Across the country and particularly in New York, there is a movement to tear down highways. This began with the I-81 in Syracuse and has emboldened advocates to target major thoroughfares for replacement. Highways are of course the offices of the trucking industry which provides between 70-75 percent of our nation’s freight, and 90 percent of freight to New York City. To the extent that freight is mentioned at all in these conversations, the focus is on removing “smoke belching trucks” and idealized shifts in modes of transportation. Never mind the incredible progress the trucking industry has made (and continues to make) in incorporating clean vehicles and technology into fleet operations or the fact that any other modes of transportation (maritime, rail, or cargo bike) must be done in coordination with current logistics providers.
This brings us to the Brooklyn-Queens Expressway (BQE) a major freight artery for the Northeast which runs through parts of New York City. About 17,000 trucks per day utilize this roadway to facilitate commerce and provide vital goods and service to the region. The question of “what to do with the BQE?”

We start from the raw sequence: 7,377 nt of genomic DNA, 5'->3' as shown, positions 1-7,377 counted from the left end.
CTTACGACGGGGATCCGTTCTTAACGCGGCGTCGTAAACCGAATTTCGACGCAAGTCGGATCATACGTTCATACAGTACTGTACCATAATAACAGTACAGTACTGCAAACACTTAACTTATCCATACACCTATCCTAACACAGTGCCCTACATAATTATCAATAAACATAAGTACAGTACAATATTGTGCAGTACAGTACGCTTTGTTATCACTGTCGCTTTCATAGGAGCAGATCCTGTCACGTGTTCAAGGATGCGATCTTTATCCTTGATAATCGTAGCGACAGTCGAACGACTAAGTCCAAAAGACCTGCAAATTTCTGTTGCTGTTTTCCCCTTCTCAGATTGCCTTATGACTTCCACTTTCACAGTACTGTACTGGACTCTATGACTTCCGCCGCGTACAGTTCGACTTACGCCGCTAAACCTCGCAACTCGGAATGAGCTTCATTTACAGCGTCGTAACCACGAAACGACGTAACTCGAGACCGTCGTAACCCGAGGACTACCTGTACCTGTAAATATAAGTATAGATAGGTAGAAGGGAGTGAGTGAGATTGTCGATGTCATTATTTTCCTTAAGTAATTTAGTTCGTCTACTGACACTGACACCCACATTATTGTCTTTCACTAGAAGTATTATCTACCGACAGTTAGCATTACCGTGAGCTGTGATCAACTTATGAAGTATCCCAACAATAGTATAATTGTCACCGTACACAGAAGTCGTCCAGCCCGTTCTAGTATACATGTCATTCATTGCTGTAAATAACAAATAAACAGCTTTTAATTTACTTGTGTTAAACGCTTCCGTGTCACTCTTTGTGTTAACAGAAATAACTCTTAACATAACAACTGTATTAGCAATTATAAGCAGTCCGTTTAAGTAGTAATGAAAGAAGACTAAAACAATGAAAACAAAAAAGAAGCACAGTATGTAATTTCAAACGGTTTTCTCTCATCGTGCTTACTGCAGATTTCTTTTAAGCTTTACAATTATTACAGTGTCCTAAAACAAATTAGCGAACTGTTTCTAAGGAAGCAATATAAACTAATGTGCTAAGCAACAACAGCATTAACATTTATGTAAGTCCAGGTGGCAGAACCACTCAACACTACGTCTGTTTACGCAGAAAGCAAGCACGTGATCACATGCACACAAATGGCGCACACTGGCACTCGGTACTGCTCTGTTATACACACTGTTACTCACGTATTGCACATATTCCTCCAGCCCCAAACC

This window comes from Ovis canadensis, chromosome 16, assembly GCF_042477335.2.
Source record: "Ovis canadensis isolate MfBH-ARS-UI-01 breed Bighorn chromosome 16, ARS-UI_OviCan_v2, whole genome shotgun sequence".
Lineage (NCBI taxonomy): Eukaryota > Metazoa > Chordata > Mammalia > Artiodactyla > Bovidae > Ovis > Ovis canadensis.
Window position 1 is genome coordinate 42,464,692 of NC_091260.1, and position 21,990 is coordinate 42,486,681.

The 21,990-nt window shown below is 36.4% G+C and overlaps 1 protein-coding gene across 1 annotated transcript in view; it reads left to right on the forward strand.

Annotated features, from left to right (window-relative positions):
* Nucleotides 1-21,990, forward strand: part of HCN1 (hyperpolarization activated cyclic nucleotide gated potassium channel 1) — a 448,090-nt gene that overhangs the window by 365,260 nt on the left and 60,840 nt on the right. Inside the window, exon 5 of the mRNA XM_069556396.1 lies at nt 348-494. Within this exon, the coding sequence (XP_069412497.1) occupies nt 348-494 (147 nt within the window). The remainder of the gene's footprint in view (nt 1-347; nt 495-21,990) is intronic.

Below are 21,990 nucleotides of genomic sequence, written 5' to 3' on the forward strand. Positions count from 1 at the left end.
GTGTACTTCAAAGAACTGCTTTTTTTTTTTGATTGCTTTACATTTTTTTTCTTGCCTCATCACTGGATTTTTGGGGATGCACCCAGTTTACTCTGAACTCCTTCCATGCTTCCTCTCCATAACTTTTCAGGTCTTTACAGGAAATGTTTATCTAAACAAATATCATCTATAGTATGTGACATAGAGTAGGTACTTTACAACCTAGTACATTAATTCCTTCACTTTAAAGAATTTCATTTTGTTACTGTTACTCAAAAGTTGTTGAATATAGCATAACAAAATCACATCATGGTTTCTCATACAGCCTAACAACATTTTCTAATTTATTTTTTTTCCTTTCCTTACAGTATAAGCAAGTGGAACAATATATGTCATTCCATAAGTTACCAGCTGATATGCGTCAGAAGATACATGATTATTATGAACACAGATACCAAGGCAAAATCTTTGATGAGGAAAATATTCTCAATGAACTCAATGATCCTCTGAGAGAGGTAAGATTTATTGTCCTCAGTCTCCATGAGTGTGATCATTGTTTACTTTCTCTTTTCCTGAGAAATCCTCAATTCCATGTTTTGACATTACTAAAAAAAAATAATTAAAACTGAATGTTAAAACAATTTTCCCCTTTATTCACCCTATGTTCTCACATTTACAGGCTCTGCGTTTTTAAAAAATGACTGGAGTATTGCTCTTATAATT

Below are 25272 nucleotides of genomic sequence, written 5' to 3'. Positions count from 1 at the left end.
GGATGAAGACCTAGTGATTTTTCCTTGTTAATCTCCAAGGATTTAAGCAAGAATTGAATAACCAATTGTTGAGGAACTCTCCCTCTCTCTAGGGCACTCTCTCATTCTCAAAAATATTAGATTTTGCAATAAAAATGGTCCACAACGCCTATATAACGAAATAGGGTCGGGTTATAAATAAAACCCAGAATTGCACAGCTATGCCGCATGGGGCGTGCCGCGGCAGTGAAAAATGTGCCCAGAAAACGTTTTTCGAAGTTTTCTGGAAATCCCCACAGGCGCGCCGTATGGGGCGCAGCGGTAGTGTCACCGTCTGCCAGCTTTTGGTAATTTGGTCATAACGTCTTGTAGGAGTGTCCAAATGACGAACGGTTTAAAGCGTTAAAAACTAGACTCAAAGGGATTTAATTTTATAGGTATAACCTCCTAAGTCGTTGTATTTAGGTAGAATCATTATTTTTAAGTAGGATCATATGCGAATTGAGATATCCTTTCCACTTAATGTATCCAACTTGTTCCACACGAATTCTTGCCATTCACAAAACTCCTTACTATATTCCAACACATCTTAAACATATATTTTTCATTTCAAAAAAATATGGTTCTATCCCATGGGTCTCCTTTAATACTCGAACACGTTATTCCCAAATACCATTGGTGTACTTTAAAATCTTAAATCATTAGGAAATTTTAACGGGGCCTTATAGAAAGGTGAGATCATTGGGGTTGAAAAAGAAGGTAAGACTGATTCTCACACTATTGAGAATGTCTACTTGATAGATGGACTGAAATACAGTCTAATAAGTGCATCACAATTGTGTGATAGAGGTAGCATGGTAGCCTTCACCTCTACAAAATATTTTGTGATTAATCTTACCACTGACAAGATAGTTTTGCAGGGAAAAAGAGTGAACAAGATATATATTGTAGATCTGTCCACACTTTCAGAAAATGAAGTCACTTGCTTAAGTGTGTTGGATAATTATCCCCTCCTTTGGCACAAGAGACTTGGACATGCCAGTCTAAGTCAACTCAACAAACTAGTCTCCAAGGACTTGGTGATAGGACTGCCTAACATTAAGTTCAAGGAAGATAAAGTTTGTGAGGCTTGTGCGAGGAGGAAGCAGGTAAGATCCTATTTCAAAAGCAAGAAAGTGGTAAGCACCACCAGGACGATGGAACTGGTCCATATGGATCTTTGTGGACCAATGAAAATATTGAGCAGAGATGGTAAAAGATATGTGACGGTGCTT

Let’s take a step back for a second, outside of the long-term planning for the BQE, short term repairs are needed to ensure the viability of the structure as a permanent solution is devised. As part of the short-term repair the traffic lanes were reduced from six down to four. As the Trucking Association of New York (TANY) noted in a statement, this created unsustainable congestion which delayed goods movement, jeopardized drivers’ hours of service, and had the unintended consequence of moving trucks off the BQE and onto local streets. Thereby increasing both emissions and possibilities of encounters with vulnerable road users. Thankfully, New York City’s Department of Transportation (DOT) reversed course and restored the highway to six lanes other than during scheduled overnight/weekend repair work.
This news, combined with the newly released proposals has left many powerful elected officials and advocates frustrated that a highway like infrastructure will remain at all. Even though every proposal significantly enhances green, pedestrian, and cyclist space while decreasing accessibility for commercial vehicles. Frankly, the team at DOT is working incredibly hard to balance various needs and opinions to build something that will reinvigorate communities without disrupting the vital flow of regional commerce. It is crucial that companies with vehicles that utilize the BQE look at the various proposals and let DOT know your thoughts on their plans.